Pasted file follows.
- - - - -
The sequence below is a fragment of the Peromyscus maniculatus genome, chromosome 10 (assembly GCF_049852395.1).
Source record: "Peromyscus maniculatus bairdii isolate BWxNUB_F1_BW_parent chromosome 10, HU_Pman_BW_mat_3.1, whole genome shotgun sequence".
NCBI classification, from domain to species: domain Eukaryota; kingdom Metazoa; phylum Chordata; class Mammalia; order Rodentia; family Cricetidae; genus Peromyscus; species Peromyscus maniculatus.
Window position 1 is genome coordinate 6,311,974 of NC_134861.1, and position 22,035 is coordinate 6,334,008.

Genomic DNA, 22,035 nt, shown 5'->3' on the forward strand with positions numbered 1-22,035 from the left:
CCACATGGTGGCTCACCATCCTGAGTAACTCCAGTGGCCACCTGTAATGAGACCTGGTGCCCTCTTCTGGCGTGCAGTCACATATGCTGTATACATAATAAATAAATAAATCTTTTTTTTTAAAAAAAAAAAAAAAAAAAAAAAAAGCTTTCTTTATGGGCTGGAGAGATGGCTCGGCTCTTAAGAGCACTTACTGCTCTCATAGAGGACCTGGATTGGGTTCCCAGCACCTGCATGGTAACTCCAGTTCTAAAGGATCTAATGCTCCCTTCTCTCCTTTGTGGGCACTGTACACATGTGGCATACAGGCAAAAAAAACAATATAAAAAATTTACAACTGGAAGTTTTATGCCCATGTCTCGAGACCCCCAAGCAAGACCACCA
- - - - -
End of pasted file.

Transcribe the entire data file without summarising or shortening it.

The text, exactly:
The sequence below is a fragment of the Peromyscus maniculatus genome, chromosome 10 (assembly GCF_049852395.1).
Source record: "Peromyscus maniculatus bairdii isolate BWxNUB_F1_BW_parent chromosome 10, HU_Pman_BW_mat_3.1, whole genome shotgun sequence".
NCBI classification, from domain to species: domain Eukaryota; kingdom Metazoa; phylum Chordata; class Mammalia; order Rodentia; family Cricetidae; genus Peromyscus; species Peromyscus maniculatus.
Window position 1 is genome coordinate 6,311,974 of NC_134861.1, and position 22,035 is coordinate 6,334,008.

Genomic DNA, 22,035 nt, shown 5'->3' on the forward strand with positions numbered 1-22,035 from the left:
CCACATGGTGGCTCACCATCCTGAGTAACTCCAGTGGCCACCTGTAATGAGACCTGGTGCCCTCTTCTGGCGTGCAGTCACATATGCTGTATACATAATAAATAAATAAATCTTTTTTTTTAAAAAAAAAAAAAAAAAAAAAAAAAGCTTTCTTTATGGGCTGGAGAGATGGCTCGGCTCTTAAGAGCACTTACTGCTCTCATAGAGGACCTGGATTGGGTTCCCAGCACCTGCATGGTAACTCCAGTTCTAAAGGATCTAATGCTCCCTTCTCTCCTTTGTGGGCACTGTACACATGTGGCATACAGGCAAAAAAAACAATATAAAAAATTTACAACTGGAAGTTTTATGCCCATGTCTCGAGACCCCCAAGCAAGACCACCA